Yielding to pressure from international Anglican leaders, the Episcopal Church agreed yesterday to "exercise restraint by not consenting" to the consecration of openly gay bishops, wording that some found oppressive and others called too vague.
The resolution, which technically applies to any bishop "whose manner of life presents a challenge to the wider church and will lead to further strains on communion," followed Tuesday's defeat by the church's largest legislative body of a more strongly worded moratorium.
Presiding Bishop Frank Griswold and his elected successor, Nevada Bishop Katharine Jefferts Schori, urged delegates at a national church meeting in Columbus, Ohio, to approve the revised proposal. The resolution will be in effect as Jefferts Schori begins her term as the first female presiding bishop of the Episcopal Church this year.
"Even though I do not like the language, it is the best way to manage at this point in our history," Jefferts Schori said in an interview after delegates and bishops had approved the resolution. "I don't want the gay and lesbian people in the church to feel like the door has slammed."
Episcopalians spent much of their weeklong meeting trying to respond to the Windsor Report, published by an Anglican task force a year after the 2003 consecration of New Hampshire Bishop V. Gene Robinson, who is openly gay and lives with his male partner.
Those who oppose Robinson's election say the appointment of a gay man as a spiritual leader violated Scripture. Some parishes and dioceses in the United States and abroad have threatened to secede from the Anglican Communion, of which the Episcopal Church is the American arm.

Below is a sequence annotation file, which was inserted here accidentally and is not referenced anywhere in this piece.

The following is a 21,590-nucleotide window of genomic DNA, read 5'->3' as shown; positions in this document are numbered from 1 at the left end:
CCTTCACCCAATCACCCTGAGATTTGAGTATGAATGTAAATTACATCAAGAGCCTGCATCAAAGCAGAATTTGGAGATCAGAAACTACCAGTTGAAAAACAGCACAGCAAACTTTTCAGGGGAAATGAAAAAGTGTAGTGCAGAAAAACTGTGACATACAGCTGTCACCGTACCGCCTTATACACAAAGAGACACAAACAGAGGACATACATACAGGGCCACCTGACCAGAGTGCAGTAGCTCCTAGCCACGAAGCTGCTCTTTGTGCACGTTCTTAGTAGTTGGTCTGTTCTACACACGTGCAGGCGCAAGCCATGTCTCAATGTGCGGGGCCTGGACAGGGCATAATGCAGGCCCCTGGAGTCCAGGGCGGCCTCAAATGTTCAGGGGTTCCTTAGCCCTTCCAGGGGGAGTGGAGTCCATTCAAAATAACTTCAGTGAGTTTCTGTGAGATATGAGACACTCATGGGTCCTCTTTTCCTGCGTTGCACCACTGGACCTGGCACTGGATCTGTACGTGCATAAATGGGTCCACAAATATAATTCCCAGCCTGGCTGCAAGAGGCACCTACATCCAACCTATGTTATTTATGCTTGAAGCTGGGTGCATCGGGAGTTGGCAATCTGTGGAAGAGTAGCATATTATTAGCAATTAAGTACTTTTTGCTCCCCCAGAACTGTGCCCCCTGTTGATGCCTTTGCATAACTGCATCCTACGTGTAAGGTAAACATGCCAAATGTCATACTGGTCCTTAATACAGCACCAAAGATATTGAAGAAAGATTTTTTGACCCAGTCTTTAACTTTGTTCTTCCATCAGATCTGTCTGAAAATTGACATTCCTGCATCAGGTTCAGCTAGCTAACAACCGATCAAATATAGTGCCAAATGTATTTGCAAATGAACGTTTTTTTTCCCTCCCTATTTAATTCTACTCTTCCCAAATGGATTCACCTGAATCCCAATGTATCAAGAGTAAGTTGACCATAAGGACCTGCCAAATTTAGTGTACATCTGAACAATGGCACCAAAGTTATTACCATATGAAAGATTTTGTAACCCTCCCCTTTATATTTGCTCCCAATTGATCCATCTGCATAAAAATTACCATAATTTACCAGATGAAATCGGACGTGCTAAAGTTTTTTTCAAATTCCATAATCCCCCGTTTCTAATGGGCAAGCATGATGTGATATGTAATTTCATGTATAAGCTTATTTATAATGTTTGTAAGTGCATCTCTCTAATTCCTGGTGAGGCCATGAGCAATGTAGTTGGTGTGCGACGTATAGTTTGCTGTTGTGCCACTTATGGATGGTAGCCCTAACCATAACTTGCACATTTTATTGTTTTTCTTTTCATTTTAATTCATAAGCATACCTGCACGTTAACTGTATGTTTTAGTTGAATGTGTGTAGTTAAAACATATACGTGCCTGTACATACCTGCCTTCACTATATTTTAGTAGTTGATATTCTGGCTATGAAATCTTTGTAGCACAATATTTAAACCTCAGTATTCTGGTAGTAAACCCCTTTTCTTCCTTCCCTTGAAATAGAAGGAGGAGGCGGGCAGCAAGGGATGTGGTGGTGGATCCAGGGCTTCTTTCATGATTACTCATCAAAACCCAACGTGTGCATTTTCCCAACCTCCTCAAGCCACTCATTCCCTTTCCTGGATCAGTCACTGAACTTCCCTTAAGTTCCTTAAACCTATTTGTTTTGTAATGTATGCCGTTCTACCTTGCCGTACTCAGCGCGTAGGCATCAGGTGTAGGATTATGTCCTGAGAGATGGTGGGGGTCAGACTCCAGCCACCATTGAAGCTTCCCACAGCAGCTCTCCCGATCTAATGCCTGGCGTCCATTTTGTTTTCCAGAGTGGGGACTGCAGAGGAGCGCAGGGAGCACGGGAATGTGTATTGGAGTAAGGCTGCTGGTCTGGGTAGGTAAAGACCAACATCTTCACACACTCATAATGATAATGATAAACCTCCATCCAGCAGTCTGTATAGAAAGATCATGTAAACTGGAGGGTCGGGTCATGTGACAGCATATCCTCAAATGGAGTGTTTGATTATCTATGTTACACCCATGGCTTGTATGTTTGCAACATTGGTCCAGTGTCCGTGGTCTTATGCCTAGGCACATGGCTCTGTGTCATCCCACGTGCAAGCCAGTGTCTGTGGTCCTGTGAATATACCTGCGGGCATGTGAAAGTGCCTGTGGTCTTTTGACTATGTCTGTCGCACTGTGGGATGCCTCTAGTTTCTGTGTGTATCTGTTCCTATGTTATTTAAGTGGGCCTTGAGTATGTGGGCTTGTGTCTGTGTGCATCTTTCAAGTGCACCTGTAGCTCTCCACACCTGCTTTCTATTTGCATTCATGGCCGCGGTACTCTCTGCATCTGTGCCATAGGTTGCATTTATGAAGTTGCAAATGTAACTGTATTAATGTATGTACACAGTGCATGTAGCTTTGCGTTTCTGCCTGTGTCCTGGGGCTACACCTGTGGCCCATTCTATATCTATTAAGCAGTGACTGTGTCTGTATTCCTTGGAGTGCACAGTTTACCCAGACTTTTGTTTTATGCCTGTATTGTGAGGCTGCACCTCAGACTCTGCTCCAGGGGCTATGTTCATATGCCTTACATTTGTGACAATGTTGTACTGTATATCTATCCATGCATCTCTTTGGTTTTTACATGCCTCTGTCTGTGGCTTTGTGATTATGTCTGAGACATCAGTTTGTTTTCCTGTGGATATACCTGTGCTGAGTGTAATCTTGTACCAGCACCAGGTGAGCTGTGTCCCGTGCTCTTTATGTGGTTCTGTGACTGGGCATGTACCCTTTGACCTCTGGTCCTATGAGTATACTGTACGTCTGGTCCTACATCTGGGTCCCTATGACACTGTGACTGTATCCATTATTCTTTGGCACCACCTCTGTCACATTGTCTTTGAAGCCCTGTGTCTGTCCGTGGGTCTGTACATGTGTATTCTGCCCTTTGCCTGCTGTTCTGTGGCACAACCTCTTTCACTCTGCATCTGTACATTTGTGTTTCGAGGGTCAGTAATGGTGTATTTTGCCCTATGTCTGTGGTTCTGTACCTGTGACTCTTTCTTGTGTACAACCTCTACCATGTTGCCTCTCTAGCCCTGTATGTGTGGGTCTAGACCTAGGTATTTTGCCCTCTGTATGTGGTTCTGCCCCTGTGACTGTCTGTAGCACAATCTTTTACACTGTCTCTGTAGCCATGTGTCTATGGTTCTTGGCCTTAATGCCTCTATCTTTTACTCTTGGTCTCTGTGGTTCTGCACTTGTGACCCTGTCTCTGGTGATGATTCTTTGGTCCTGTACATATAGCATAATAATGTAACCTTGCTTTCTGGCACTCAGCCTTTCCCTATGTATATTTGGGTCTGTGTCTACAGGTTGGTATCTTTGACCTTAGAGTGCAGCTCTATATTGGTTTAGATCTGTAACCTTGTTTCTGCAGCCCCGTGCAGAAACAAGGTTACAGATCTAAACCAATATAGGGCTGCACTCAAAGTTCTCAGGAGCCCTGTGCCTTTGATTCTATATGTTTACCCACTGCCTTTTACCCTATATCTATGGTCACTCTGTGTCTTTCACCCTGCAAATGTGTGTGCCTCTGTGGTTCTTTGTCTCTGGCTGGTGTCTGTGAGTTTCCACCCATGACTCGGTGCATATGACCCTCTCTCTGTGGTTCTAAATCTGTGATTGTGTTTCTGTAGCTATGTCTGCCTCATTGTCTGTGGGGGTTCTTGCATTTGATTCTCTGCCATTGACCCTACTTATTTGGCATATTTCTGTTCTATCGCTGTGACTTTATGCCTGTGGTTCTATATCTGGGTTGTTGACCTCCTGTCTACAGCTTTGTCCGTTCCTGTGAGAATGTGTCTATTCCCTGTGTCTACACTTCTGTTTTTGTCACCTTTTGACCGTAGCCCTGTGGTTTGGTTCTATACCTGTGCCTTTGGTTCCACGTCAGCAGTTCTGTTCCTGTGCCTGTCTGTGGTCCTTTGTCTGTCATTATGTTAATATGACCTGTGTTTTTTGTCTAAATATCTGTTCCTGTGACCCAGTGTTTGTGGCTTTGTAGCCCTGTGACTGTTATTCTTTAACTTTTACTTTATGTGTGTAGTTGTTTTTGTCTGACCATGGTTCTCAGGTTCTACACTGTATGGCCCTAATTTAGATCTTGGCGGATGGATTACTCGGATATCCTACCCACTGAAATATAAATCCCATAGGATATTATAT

Dismaying conservatives, the church's last-ditch effort yesterday addressed only one of three key requests made in the Windsor Report. Tuesday, delegates defeated a measure that would have halted the development of public rites for blessing same-gender unions unless the worldwide church approved. They also did not express regret for the consecration of Robinson.
"We needed to honor the language" of the report, said Bishop Henry Scriven, assistant bishop in the Diocese of Pittsburgh. "That's what we needed, and that's what we didn't get. It's clearly a fudge."
The Rev. Ian Douglas, professor at the Episcopal Divinity School in Cambridge, Mass., said the resolution "was a very difficult decision, and no one is elated by it, but it did accomplish the ability to continue talking."
Springfield, Ill., Bishop Peter Beckwith, a conservative, said the American church is hurting itself by continuing to resist directives from Anglican Communion.
"I'm not interested in being in conversation. What I'm interested in is being in a relationship," he said.
The Rev. Susan Russell, president of Integrity, a group representing gay and lesbian Episcopalians, said she had hoped that after electing its first female presiding bishop, the church would take a bolder step.
"I wish they'd held on to that sense of hope and optimism and courage that they had on Sunday," she said. "But, unfortunately, the global Anglican politics intervened and they were convinced that this was a compromise worth making to preserve the institutional church."
Manya A. Brachear and Margaret Ramirez write for the Chicago Tribune.